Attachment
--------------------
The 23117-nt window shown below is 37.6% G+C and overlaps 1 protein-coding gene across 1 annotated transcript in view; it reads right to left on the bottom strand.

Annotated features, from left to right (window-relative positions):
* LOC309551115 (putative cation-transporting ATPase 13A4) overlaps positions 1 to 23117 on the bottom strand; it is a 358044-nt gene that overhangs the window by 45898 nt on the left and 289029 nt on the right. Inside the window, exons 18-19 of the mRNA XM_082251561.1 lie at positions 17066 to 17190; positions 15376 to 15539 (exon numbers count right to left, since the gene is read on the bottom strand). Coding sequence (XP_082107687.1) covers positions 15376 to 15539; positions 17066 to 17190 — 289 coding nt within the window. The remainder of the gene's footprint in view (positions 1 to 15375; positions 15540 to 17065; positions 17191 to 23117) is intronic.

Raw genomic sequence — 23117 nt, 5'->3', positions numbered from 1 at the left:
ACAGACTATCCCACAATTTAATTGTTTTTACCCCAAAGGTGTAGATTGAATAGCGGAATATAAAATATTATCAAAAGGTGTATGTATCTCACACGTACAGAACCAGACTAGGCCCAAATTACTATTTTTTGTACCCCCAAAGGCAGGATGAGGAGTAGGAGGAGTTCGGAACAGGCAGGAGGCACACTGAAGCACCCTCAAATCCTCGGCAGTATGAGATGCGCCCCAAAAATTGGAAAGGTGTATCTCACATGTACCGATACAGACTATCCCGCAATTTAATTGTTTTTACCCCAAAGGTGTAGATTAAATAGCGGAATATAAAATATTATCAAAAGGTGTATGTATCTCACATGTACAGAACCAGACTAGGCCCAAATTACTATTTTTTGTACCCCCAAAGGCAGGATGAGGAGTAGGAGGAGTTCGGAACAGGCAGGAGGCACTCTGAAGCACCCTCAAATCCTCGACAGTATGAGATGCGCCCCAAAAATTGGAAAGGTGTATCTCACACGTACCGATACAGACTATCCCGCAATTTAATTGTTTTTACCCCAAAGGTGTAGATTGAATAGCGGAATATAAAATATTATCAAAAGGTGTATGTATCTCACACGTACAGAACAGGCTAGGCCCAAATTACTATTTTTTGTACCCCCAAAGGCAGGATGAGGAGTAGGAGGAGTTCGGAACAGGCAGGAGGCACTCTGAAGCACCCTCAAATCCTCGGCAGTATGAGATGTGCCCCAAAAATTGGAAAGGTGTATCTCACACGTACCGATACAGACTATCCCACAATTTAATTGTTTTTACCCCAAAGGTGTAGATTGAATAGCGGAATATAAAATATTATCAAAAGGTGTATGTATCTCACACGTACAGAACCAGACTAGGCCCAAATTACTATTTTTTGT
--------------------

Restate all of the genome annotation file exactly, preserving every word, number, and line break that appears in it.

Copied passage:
The 23117-nt window shown below is 37.6% G+C and overlaps 1 protein-coding gene across 1 annotated transcript in view; it reads right to left on the bottom strand.

Annotated features, from left to right (window-relative positions):
* LOC309551115 (putative cation-transporting ATPase 13A4) overlaps positions 1 to 23117 on the bottom strand; it is a 358044-nt gene that overhangs the window by 45898 nt on the left and 289029 nt on the right. Inside the window, exons 18-19 of the mRNA XM_082251561.1 lie at positions 17066 to 17190; positions 15376 to 15539 (exon numbers count right to left, since the gene is read on the bottom strand). Coding sequence (XP_082107687.1) covers positions 15376 to 15539; positions 17066 to 17190 — 289 coding nt within the window. The remainder of the gene's footprint in view (positions 1 to 15375; positions 15540 to 17065; positions 17191 to 23117) is intronic.

Raw genomic sequence — 23117 nt, 5'->3', positions numbered from 1 at the left:
ACAGACTATCCCACAATTTAATTGTTTTTACCCCAAAGGTGTAGATTGAATAGCGGAATATAAAATATTATCAAAAGGTGTATGTATCTCACACGTACAGAACCAGACTAGGCCCAAATTACTATTTTTTGTACCCCCAAAGGCAGGATGAGGAGTAGGAGGAGTTCGGAACAGGCAGGAGGCACACTGAAGCACCCTCAAATCCTCGGCAGTATGAGATGCGCCCCAAAAATTGGAAAGGTGTATCTCACATGTACCGATACAGACTATCCCGCAATTTAATTGTTTTTACCCCAAAGGTGTAGATTAAATAGCGGAATATAAAATATTATCAAAAGGTGTATGTATCTCACATGTACAGAACCAGACTAGGCCCAAATTACTATTTTTTGTACCCCCAAAGGCAGGATGAGGAGTAGGAGGAGTTCGGAACAGGCAGGAGGCACTCTGAAGCACCCTCAAATCCTCGACAGTATGAGATGCGCCCCAAAAATTGGAAAGGTGTATCTCACACGTACCGATACAGACTATCCCGCAATTTAATTGTTTTTACCCCAAAGGTGTAGATTGAATAGCGGAATATAAAATATTATCAAAAGGTGTATGTATCTCACACGTACAGAACAGGCTAGGCCCAAATTACTATTTTTTGTACCCCCAAAGGCAGGATGAGGAGTAGGAGGAGTTCGGAACAGGCAGGAGGCACTCTGAAGCACCCTCAAATCCTCGGCAGTATGAGATGTGCCCCAAAAATTGGAAAGGTGTATCTCACACGTACCGATACAGACTATCCCACAATTTAATTGTTTTTACCCCAAAGGTGTAGATTGAATAGCGGAATATAAAATATTATCAAAAGGTGTATGTATCTCACACGTACAGAACCAGACTAGGCCCAAATTACTATTTTTTGT